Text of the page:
Boston.--All through the debate about abortion and health care reform, many members of Congress have been talking about the status quo as if it were a peaceable kingdom in the abortion wars.They have described that ''state'' longingly as a utopia where sleeping dogs lie. Where boats don't rock. Where bills pass.Leaders in both houses have tried to devise some compromise that would fit within those borders. They wanted a place where a reform bill would be safe from the cross fire of pro-life and pro-choice opponents.
NEWS
By New York Times News Service | July 13, 1994
Led by two Baltimore prelates, the nation's Roman Catholic bishops today were warning of an intensified campaign to mobilize millions of members of their church against any health care plan that requires all health insurers to cover abortion as part of a standard package of benefits.In a letter to congressional leaders this week from Archbishop William H. Keeler and Bishop John R. Ricard, both of Baltimore, and others, the bishops reaffirmed their support for changing the health system to achieve universal coverage.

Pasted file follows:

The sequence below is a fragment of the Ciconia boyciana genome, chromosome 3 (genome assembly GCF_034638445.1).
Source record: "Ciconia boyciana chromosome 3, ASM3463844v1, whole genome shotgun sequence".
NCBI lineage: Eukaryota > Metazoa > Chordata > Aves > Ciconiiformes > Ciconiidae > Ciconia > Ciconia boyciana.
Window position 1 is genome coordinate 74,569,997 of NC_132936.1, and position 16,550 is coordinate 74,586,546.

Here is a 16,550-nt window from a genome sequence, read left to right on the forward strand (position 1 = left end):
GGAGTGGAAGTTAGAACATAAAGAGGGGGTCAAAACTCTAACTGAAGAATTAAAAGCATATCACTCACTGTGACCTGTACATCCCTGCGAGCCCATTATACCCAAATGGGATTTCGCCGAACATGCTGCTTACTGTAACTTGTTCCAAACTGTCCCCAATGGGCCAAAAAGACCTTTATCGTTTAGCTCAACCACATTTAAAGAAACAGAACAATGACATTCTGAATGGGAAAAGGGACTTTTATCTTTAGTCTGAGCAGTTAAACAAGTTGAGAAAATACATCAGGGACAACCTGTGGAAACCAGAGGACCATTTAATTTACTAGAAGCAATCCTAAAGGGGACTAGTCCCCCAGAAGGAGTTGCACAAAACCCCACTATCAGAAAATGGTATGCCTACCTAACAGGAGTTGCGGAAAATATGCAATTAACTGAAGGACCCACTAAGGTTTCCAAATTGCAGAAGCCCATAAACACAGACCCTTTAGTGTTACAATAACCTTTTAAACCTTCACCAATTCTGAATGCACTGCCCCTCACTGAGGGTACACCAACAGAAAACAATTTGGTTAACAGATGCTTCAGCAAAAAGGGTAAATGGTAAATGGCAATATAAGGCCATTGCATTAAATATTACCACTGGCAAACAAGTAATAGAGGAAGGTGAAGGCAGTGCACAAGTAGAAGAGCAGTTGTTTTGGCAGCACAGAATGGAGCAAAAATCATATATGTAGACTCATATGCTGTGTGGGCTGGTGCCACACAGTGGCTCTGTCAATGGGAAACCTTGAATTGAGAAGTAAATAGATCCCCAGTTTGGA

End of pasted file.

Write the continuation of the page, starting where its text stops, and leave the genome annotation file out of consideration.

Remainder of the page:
NEWS
By Karen Hosler and Karen Hosler,Washington Bureau of The Sun | June 8, 1994
WASHINGTON -- After an intense debate that hinted at the emotional showdown ahead, abortion rights advocates scored an early victory yesterday in their drive to assure coverage in health care legislation.The Senate Committee on Labor and Human Resources voted 11 to 6 to reject a Republican attempt to limit the abortion services included in the basic benefits package to be offered to all Americans. Under the Republican plan, coverage would be provided only in cases involving rape, incest or where the life of the mother is at risk.
NEWS
By John Fairhall and John Fairhall,Washington Bureau | September 25, 1993
WASHINGTON -- Barely two days after unveiling his health care reform program, President Clinton appeared to be losing ground yesterday in his bid to avoid a divisive battle over the issue of abortion.Mr. Clinton, in an effort to appease anti-abortion forces, is proposing that some health plans not be required to pay for abortions, a new wrinkle that was not included in the draft of his reform proposal given to Congress earlier this month.But opponents of abortion rights said yesterday that doesn't satisfy their objections to the Clinton plan, which they depict as a back-door vehicle for mandating easy access to abortions.